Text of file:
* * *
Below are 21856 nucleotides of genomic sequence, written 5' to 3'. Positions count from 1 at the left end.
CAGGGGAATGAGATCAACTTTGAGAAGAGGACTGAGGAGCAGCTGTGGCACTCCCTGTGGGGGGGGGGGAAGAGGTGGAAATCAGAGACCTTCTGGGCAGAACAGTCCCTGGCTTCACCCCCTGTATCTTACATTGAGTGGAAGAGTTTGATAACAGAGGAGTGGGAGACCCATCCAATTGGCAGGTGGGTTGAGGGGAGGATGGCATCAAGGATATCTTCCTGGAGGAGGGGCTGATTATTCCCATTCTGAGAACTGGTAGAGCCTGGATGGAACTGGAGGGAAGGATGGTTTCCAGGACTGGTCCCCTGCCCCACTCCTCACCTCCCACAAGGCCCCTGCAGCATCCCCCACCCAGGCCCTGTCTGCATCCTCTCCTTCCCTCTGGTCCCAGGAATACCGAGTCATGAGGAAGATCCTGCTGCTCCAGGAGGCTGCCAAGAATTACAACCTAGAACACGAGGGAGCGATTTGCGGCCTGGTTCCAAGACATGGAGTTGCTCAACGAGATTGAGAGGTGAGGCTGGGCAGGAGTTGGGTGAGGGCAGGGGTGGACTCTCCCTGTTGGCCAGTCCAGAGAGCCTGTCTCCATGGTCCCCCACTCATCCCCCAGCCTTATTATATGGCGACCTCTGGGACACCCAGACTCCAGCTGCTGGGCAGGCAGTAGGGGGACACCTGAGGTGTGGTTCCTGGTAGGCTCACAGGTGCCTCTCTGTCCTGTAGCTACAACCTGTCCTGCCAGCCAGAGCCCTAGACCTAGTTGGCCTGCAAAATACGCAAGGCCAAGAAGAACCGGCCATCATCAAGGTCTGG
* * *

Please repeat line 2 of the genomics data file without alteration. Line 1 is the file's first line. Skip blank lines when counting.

CAGGGGAATGAGATCAACTTTGAGAAGAGGACTGAGGAGCAGCTGTGGCACTCCCTGTGGGGGGGGGGGAAGAGGTGGAAATCAGAGACCTTCTGGGCAGAACAGTCCCTGGCTTCACCCCCTGTATCTTACATTGAGTGGAAGAGTTTGATAACAGAGGAGTGGGAGACCCATCCAATTGGCAGGTGGGTTGAGGGGAGGATGGCATCAAGGATATCTTCCTGGAGGAGGGGCTGATTATTCCCATTCTGAGAACTGGTAGAGCCTGGATGGAACTGGAGGGAAGGATGGTTTCCAGGACTGGTCCCCTGCCCCACTCCTCACCTCCCACAAGGCCCCTGCAGCATCCCCCACCCAGGCCCTGTCTGCATCCTCTCCTTCCCTCTGGTCCCAGGAATACCGAGTCATGAGGAAGATCCTGCTGCTCCAGGAGGCTGCCAAGAATTACAACCTAGAACACGAGGGAGCGATTTGCGGCCTGGTTCCAAGACATGGAGTTGCTCAACGAGATTGAGAGGTGAGGCTGGGCAGGAGTTGGGTGAGGGCAGGGGTGGACTCTCCCTGTTGGCCAGTCCAGAGAGCCTGTCTCCATGGTCCCCCACTCATCCCCCAGCCTTATTATATGGCGACCTCTGGGACACCCAGACTCCAGCTGCTGGGCAGGCAGTAGGGGGACACCTGAGGTGTGGTTCCTGGTAGGCTCACAGGTGCCTCTCTGTCCTGTAGCTACAACCTGTCCTGCCAGCCAGAGCCCTAGACCTAGTTGGCCTGCAAAATACGCAAGGCCAAGAAGAACCGGCCATCATCAAGGTCTGG